Senator Scott Joins Bipartisan Call for White House to Reverse Course on Digital Trade, Stand Up to China & Support American Workers and Human Rights

Bipartisan Coalition Urges President Biden Not to Abandon Global Leadership in Online Rights and Commerce to China and Other Authoritarian Regimes

WASHINGTON — U.S. Senator Tim Scott (R-S.C.) joined Senate Finance Committee Chairman Ron Wyden (D-Ore.), Ranking Member Mike Crapo (R-Idaho) and a bipartisan coalition of senators in calling on President Biden to reaffirm America’s global economic leadership. They outlined the need to reverse a decision by the U.S. Trade Representative (USTR) to abandon long-held positions at the World Trade Organization (WTO) and allow the free flow of information across borders, protect against the forced transfer of American technology and promote open markets for digital goods exported by American creators and businesses. 

In addition to Senator Scott, Chairman Wyden and Ranking Member Crapo, the letter was signed by Senators Tom Carper (D-Del.), Bill Cassidy (R-La.), Chris Van Hollen (D-Md.), Thom Tillis (R-N.C.), Chris Coons (D-Del.), John Barrasso (R-Wy.), Catherine Cortez Masto (D-Nev.), Chuck Grassley (R-Iowa), Tim Kaine (D-Va.), James Lankford (R-Ok.), Angus King (I-Maine), Tedd Budd (R-N.C.), Patty Murray (D-Wash.), Todd Young (R-Ind.), Kirsten Gillibrand (D-N.Y.), Shelly Moore Capito (R-W.V.), Maria Cantwell (D-Wash.), Steve Daines (R-Mont.), Krysten Sinema (I-Ariz.), Kevin Cramer (R-N.D.), Ben Cardin (D-Md.), Cynthia Lummis (R-Wyo.), Alex Padilla (D-Calif.), John Cornyn (R-Texas), Jacky Rosen (D-Nev.), James Risch (R-Idaho), Ted Cruz (R-Texas), Ron Johnson (R-Wis.) and Mark Kelly (D-Ariz.).

For nearly 30 years, the United States, along with democratic allies like the United Kingdom, Japan, Australia, Singapore, South Korea and others, have supported the internet and free information flows as an engine of innovation and economic growth and a bulwark against authoritarian regimes that seek to dominate international digital rules. Human rights and free expression advocates, such as Freedom House, raised concerns that USTR’s decision to withdraw support for key positions – without offering any alternatives – gives China, Russia and other repressive regimes an opening to advance policies allowing greater surveillance and censorship. U.S. creators, small businesses and major industries have also warned the USTR move will further China’s model for digital protectionism and allow unfair trade practices targeting U.S. employers.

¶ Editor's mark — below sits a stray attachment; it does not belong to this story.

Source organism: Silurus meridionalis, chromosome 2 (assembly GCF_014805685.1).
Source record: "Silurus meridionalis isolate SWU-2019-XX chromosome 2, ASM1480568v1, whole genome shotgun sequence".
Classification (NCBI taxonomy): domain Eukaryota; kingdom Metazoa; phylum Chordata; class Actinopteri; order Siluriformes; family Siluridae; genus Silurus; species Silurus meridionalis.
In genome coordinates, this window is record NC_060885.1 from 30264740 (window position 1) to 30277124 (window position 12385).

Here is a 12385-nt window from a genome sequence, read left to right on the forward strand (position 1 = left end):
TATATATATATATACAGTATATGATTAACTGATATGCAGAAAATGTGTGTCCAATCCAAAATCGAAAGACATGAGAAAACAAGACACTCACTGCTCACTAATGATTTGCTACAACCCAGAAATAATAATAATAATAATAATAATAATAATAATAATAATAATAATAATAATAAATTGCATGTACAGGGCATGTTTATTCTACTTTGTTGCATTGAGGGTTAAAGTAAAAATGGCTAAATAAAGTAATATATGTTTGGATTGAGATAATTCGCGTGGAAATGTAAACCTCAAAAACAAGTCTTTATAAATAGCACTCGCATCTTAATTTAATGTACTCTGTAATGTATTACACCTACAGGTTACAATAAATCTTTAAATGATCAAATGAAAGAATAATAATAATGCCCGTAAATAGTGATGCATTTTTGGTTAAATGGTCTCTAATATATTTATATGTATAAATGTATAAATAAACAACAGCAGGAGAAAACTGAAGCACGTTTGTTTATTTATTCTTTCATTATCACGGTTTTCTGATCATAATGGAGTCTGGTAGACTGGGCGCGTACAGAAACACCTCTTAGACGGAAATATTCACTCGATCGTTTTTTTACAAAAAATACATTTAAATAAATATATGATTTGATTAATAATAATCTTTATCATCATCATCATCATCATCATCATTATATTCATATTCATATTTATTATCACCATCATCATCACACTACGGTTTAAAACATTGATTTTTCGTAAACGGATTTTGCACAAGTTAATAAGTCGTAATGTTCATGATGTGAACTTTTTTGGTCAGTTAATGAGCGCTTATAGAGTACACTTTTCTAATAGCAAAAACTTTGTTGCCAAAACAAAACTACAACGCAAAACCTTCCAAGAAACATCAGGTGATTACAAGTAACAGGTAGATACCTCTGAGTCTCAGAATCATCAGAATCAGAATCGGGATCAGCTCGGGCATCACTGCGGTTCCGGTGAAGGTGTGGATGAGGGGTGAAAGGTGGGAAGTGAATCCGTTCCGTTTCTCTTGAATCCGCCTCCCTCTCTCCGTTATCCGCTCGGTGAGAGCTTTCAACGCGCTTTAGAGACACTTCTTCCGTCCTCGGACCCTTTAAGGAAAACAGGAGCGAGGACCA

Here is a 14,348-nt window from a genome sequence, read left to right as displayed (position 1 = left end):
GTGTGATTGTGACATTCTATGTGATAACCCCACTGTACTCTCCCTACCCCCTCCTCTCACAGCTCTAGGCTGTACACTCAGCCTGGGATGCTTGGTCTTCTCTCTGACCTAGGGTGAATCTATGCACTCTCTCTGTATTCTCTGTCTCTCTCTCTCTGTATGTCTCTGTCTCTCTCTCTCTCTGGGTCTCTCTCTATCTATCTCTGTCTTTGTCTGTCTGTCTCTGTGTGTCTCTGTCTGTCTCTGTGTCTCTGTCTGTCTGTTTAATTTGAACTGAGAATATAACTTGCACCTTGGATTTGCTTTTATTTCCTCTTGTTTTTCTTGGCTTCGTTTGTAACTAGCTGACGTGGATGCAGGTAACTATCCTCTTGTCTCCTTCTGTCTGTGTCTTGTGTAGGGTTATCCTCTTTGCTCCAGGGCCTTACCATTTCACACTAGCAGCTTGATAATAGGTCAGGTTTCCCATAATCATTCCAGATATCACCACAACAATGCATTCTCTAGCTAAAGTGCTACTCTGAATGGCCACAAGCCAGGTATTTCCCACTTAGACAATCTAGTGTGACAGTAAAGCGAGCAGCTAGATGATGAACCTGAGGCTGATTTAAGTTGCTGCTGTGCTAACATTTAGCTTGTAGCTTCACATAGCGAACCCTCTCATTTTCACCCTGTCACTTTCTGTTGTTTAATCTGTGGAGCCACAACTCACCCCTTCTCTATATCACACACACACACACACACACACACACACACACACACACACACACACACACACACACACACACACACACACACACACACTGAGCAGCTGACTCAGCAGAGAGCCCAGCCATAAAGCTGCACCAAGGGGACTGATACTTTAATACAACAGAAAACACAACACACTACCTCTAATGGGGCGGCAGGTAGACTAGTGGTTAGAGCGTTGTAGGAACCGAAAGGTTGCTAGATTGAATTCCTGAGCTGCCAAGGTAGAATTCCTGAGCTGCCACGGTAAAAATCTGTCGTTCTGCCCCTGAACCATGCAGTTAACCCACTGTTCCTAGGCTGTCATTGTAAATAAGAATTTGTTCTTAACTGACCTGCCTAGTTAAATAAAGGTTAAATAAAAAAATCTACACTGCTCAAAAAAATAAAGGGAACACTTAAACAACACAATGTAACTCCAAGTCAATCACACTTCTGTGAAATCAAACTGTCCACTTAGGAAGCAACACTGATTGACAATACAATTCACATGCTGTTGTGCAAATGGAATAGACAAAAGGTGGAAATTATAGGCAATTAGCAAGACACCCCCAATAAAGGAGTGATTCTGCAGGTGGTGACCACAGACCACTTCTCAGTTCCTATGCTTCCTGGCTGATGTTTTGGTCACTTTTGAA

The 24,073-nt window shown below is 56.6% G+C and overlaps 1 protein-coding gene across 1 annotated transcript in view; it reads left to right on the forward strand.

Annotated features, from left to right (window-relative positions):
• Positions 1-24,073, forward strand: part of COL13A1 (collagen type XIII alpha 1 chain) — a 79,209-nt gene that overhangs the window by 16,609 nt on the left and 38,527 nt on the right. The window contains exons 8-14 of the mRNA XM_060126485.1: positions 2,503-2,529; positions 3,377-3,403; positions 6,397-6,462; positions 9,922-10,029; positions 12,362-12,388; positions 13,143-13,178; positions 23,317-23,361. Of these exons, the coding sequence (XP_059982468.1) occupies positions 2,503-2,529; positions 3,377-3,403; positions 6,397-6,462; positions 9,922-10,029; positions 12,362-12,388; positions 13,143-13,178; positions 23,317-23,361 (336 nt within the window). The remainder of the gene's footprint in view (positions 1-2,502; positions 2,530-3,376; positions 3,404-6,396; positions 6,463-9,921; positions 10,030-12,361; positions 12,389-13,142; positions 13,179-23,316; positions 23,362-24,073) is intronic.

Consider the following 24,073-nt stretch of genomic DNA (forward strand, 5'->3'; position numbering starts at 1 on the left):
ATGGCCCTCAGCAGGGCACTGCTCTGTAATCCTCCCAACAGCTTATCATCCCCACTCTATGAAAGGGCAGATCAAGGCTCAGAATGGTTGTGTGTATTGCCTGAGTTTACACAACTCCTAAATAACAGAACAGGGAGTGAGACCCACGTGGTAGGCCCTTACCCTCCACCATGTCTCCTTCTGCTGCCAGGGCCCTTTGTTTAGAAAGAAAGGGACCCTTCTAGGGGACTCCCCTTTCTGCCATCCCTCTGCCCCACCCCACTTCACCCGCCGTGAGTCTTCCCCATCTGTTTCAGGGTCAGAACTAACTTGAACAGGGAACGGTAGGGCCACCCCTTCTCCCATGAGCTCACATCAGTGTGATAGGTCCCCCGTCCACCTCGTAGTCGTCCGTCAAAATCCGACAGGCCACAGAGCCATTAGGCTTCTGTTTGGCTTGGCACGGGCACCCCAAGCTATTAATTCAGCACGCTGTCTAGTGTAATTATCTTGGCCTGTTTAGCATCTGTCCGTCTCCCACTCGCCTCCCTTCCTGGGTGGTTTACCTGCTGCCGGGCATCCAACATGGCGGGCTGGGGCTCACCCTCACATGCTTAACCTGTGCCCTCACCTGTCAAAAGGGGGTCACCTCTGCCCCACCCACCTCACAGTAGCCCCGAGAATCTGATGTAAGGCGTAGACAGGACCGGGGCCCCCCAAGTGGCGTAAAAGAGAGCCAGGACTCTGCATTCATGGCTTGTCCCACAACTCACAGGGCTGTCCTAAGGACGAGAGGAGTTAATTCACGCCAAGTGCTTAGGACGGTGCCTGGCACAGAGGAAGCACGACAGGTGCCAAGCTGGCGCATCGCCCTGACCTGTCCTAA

We write to express our concerns with the decision of the United States Trade Representative (USTR) to stop supporting key commitments in the e-commerce negotiations at the World Trade Organization (WTO)—and potentially in other negotiations. These commitments reflect bipartisan principles that, until now, the United States has strongly supported across political parties, administrations, and the federal government: an open internet that promotes the flow of information across borders to support American exports and American values. USTR’s decision to abandon these commitments at the WTO creates a policy vacuum that China and Russia will fill, the senators wrote. 

The WTO e-commerce negotiations have been supported by a wide range of American employers, including manufacturers, automakers, retailers, small businesses, creators in the film, music, and book publishing industries, precision agriculture, logistics and semiconductor sectors. 

The senators emphasized that the U.S. can and should advance regulations to protect Americans’ privacy and security and that the WTO principles involving data flows, intellectual property and unjustified data localization are compatible with smart regulation of tech and other industries. 

Read the full letter here.